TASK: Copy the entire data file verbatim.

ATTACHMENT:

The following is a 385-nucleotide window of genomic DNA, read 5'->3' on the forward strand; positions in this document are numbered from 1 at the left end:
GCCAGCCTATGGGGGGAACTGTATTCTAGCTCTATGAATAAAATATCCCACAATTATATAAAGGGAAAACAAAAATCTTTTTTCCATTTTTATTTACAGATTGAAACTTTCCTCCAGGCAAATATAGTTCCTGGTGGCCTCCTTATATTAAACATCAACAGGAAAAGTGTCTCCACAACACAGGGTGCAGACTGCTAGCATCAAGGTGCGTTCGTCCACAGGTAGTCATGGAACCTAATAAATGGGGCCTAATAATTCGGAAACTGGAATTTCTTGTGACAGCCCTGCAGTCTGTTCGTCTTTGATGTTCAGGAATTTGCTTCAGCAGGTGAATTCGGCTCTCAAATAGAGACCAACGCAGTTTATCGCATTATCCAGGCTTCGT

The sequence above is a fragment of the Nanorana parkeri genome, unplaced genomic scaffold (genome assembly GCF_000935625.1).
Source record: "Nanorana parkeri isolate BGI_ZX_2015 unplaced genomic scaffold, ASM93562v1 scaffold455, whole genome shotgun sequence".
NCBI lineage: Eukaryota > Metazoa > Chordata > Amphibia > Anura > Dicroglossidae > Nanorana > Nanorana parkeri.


The following is a 385-nucleotide window of genomic DNA, read 5'->3' on the forward strand; positions in this document are numbered from 1 at the left end:
GCCAGCCTATGGGGGGAACTGTATTCTAGCTCTATGAATAAAATATCCCACAATTATATAAAGGGAAAACAAAAATCTTTTTTCCATTTTTATTTACAGATTGAAACTTTCCTCCAGGCAAATATAGTTCCTGGTGGCCTCCTTATATTAAACATCAACAGGAAAAGTGTCTCCACAACACAGGGTGCAGACTGCTAGCATCAAGGTGCGTTCGTCCACAGGTAGTCATGGAACCTAATAAATGGGGCCTAATAATTCGGAAACTGGAATTTCTTGTGACAGCCCTGCAGTCTGTTCGTCTTTGATGTTCAGGAATTTGCTTCAGCAGGTGAATTCGGCTCTCAAATAGAGACCAACGCAGTTTATCGCATTATCCAGGCTTCGT

The sequence above is a fragment of the Nanorana parkeri genome, unplaced genomic scaffold (genome assembly GCF_000935625.1).
Source record: "Nanorana parkeri isolate BGI_ZX_2015 unplaced genomic scaffold, ASM93562v1 scaffold455, whole genome shotgun sequence".
NCBI lineage: Eukaryota > Metazoa > Chordata > Amphibia > Anura > Dicroglossidae > Nanorana > Nanorana parkeri.